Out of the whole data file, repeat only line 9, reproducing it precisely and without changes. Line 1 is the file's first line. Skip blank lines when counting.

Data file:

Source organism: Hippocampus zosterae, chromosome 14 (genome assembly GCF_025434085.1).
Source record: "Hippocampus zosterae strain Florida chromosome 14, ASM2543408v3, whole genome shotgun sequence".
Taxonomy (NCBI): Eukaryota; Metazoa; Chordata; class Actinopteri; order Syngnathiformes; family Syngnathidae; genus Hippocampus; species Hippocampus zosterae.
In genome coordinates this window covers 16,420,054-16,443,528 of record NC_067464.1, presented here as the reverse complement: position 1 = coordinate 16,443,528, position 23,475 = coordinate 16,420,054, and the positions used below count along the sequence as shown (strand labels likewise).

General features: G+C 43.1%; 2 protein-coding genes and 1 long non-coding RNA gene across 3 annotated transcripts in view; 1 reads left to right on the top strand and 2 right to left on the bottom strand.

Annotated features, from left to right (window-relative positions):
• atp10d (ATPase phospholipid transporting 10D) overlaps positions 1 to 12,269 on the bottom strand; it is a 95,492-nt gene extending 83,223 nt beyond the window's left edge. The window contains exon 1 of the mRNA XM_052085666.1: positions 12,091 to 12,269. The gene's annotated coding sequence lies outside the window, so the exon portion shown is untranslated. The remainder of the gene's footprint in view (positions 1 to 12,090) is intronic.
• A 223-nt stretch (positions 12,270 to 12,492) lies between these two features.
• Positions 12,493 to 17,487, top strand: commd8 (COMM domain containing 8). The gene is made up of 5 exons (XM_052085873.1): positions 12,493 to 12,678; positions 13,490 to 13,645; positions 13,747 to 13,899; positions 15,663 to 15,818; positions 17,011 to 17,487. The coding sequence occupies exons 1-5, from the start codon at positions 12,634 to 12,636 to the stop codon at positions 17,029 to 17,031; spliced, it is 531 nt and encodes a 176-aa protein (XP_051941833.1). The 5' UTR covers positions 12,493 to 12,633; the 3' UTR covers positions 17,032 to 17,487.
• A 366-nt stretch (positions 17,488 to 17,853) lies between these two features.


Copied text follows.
• Positions 12,493 to 17,487, top strand: commd8 (COMM domain containing 8). The gene is made up of 5 exons (XM_052085873.1): positions 12,493 to 12,678; positions 13,490 to 13,645; positions 13,747 to 13,899; positions 15,663 to 15,818; positions 17,011 to 17,487. The coding sequence occupies exons 1-5, from the start codon at positions 12,634 to 12,636 to the stop codon at positions 17,029 to 17,031; spliced, it is 531 nt and encodes a 176-aa protein (XP_051941833.1). The 5' UTR covers positions 12,493 to 12,633; the 3' UTR covers positions 17,032 to 17,487.